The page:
Trying the Data Viewer Web Part -Lightning Tools

This blog post is a product review.  I’m trying out the Data Viewer Web Part by a company called Lightning Tools.  When I came to the realization that the design view is no longer in SharePoint Designer (in 2013), and it isn’t coming back, like many of you I was upset and frustrated.  Fortunately, the great developers at Lightning Tools have solved this issue!  They have created a product called the Data Viewer Web Part that lets you accomplish the same things we used to need SharePoint designer’s design view to accomplish.

This post is a demo… just me trying out this product.

Here is a screenshot of my page, with the end result!  This is a task list with due and overdue task dates highlighted in yellow, and high priority text in red.


How did I do it?  The first thing to decide is where does your data live?  You have many different choices here, you’re not just limited to SharePoint data.  This is the Web Part tab, showing the drop-down of data sources you can pick from.  I’m picking a SharePoint list.


On the next tab, Data Source, I get to pick which specific list or library I want to display.  I can pick from any site collection, and drill down to the site and the list I want.

What’s audience targeting?  Every list and library has a setting that lets you turn on audience targeting.  When you do this, each individual item with have a new field called audience, which lets you select a SharePoint group or defined audience of people, to target that specific item to.  IF you have that setting turned on in your list or library, then you can use that checkbox here in the web part and each item in the list will then only be seen by the audience that it is targeted to.  The best description I found about audience targeting is here (still applicable).


Okay, so now that I’ve picked my task list, what’s next?  I head on over to the Columns tab.  I just put check boxes next to the columns that I want displayed.  How do you rearrange them?  I can literally just drag them around!  So I drag the Task Name up a bit so that it’s the first one displayed.


If I want to add any filters, I click the little filter button next to that column.  So, if I wanted to filter to only show things that are due today, I click the filter button next to the due date column, and check the box for Today.


Then, I need to click the little green plus button on the right, and THEN click Save after I’ve added all the filters I need.


See, the filter I added is shown under “Modify filter conditions” and if I want to add more, I use the “Add new filter conditions” section.  I can even do complex filtering with AND and OR statements, using the advanced filtering button at the top of this columns screen.

Next, onto the Display tab.  This is where all the fun happens.  You can do multiple things, like add conditional formatting, set the format for each different column, and even decide things like whether to show the header (column names) and what message you want displayed if no items are returned in your filtered list.


You can change the name that is displayed for each column, so I want the Task Status to say just Status, so I type that in the Alias box.  Most of this is really easy and self-explanatory.  If you select things like bold and colors here in the columns, those will apply to everything in the column, but if you want to make it conditional, click on the little icon in the formatting column.  For linking, that means you get to pick which field the users can click on to open that item.  You don’t have to pick one, but I went ahead and picked the task name.  That checkbox for “Link to item directly” applies to libraries, so that you are opening up the file instead of just the properties screen.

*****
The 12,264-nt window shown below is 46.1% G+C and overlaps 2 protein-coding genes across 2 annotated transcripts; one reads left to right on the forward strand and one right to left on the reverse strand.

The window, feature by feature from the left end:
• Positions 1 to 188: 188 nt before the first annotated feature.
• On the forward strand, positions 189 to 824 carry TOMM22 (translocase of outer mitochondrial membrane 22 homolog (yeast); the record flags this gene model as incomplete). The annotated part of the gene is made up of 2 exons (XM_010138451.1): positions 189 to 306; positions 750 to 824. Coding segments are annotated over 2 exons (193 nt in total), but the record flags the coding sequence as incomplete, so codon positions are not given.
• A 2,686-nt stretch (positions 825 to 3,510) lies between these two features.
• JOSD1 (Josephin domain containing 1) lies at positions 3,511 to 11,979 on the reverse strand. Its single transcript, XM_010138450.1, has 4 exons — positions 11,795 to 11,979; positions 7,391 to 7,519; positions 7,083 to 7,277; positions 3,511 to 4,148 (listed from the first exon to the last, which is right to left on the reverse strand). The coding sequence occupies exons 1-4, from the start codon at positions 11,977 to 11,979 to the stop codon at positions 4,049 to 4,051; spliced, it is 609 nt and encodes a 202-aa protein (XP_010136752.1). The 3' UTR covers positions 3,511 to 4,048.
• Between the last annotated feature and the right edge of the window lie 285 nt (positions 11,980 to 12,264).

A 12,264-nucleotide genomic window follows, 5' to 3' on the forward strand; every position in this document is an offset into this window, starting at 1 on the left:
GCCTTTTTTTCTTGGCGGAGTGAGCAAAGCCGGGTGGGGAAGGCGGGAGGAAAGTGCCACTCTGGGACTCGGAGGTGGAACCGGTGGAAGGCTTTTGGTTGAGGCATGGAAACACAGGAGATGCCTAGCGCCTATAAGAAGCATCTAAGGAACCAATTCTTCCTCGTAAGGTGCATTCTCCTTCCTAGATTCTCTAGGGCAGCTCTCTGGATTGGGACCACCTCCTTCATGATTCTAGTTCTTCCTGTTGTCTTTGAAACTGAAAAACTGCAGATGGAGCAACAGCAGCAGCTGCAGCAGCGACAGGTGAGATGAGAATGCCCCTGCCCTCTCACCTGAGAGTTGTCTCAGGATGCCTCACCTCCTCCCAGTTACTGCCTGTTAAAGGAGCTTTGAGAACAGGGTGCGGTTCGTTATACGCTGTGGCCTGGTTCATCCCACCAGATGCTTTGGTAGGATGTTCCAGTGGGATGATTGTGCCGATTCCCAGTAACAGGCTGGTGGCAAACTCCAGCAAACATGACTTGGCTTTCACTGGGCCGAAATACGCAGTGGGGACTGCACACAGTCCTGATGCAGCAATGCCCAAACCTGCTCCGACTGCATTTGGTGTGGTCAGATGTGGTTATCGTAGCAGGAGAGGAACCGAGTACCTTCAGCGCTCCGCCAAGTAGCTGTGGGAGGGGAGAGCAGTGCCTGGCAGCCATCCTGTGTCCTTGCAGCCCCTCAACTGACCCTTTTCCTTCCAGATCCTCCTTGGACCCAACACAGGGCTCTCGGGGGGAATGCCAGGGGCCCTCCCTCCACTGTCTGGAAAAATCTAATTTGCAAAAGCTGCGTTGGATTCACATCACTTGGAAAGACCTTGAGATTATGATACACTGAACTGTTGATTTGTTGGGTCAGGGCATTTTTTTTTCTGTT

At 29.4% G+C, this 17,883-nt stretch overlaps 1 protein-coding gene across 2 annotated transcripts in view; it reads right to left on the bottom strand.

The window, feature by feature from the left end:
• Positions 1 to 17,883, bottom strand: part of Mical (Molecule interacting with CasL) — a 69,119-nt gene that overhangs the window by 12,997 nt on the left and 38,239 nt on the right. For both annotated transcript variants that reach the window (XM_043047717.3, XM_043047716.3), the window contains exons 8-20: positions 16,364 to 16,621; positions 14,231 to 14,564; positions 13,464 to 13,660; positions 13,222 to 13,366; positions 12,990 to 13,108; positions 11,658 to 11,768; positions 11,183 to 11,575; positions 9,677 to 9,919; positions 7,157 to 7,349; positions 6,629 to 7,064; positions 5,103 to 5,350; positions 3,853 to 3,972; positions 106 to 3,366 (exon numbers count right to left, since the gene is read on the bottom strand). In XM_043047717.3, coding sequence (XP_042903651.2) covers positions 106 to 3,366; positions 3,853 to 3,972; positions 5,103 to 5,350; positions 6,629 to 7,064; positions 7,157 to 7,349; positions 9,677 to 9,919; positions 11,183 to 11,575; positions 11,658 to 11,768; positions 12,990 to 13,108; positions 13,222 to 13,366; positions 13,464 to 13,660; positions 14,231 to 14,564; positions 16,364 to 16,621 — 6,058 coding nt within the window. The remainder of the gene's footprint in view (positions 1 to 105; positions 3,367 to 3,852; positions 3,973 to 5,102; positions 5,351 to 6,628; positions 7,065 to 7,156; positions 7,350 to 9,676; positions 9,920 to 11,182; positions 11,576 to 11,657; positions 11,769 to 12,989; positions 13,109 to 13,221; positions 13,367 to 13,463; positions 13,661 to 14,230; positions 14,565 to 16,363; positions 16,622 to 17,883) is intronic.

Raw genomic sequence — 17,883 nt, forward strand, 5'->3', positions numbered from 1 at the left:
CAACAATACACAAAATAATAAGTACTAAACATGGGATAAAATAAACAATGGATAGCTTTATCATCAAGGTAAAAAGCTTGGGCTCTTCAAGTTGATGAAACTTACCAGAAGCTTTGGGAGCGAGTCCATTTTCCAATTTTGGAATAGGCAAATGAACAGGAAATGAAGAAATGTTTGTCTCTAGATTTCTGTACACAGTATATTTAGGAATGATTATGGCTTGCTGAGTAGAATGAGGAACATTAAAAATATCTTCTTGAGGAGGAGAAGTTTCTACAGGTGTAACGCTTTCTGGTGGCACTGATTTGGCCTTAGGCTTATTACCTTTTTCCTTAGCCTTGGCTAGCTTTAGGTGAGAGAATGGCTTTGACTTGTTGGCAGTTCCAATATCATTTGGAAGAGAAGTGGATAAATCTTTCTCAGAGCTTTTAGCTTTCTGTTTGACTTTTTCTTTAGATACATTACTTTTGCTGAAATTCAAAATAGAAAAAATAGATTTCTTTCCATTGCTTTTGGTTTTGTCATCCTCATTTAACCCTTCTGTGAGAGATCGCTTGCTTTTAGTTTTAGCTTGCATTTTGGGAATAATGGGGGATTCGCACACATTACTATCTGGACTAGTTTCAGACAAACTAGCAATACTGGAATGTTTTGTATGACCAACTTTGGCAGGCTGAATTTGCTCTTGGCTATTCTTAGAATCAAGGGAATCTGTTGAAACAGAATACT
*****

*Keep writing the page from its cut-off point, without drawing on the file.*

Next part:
What I love about this screen, is that you get even more info about each of your fields when you hover over it.  For example, when I hover over Due Date, it tells me that the internal name is DueDate, and that it’s a data type of DateTime.  So helpful!

Also, do you want to provide users the ability to add/edit/delete the items from here in your web part?  That’s what those bottom three checkboxes are for.

A little more about the conditional formatting… When you click the little icon next to the column name that you want to format, you pick your formatting and then which condition you want it to be formatted under.  Then you have to remember to click the little green plus button before clicking any other buttons.


This screenshot is the formatting for my priority column.  I want the text (fore color) to be displayed as red and bold only if the value of the priority field is (1) High.  After I’ve added one or more conditions, they are shown under “Modify filter conditions” and then to add new ones, I use “Add new filter condition” and click the green plus each time.  After I’ve added conditions and I see them listed under “modify filter conditions” then I click Save.

Very cool!  Save the whole thing and now I have a beautifully formatted web part.  Love it!  This is such a time saver compared to having to do all of this in a data view web part in SPD.  This was really just a high level overview.  There are so many neat little settings here and there.  This product gets my two thumbs up!

You can request a trial version here.



  • Hi Laura,

    Have you used this web part for any of your projects? I was looking to buy it for our company and would appreciate some feedback from you based on your experience.

  • Yes, I’ve used it on a couple of projects and it went really well. Being a consultant, it depends on what money the customer is willing to pay for 3rd party apps, so most of them don’t buy them just in general.

Leave a Reply